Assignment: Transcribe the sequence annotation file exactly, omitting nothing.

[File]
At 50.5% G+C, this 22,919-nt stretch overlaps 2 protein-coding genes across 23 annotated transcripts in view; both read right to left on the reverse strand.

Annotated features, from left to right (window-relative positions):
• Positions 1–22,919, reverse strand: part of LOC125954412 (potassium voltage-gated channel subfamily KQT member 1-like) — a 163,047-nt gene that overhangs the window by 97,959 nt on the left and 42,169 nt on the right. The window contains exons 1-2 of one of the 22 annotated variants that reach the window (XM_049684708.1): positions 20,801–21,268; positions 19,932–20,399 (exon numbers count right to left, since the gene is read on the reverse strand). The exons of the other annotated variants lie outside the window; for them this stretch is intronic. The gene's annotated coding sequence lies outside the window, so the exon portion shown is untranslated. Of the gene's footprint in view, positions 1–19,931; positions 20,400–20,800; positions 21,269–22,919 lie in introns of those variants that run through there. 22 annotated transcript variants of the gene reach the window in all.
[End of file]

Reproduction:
At 50.5% G+C, this 22,919-nt stretch overlaps 2 protein-coding genes across 23 annotated transcripts in view; both read right to left on the reverse strand.

Annotated features, from left to right (window-relative positions):
• Positions 1–22,919, reverse strand: part of LOC125954412 (potassium voltage-gated channel subfamily KQT member 1-like) — a 163,047-nt gene that overhangs the window by 97,959 nt on the left and 42,169 nt on the right. The window contains exons 1-2 of one of the 22 annotated variants that reach the window (XM_049684708.1): positions 20,801–21,268; positions 19,932–20,399 (exon numbers count right to left, since the gene is read on the reverse strand). The exons of the other annotated variants lie outside the window; for them this stretch is intronic. The gene's annotated coding sequence lies outside the window, so the exon portion shown is untranslated. Of the gene's footprint in view, positions 1–19,931; positions 20,400–20,800; positions 21,269–22,919 lie in introns of those variants that run through there. 22 annotated transcript variants of the gene reach the window in all.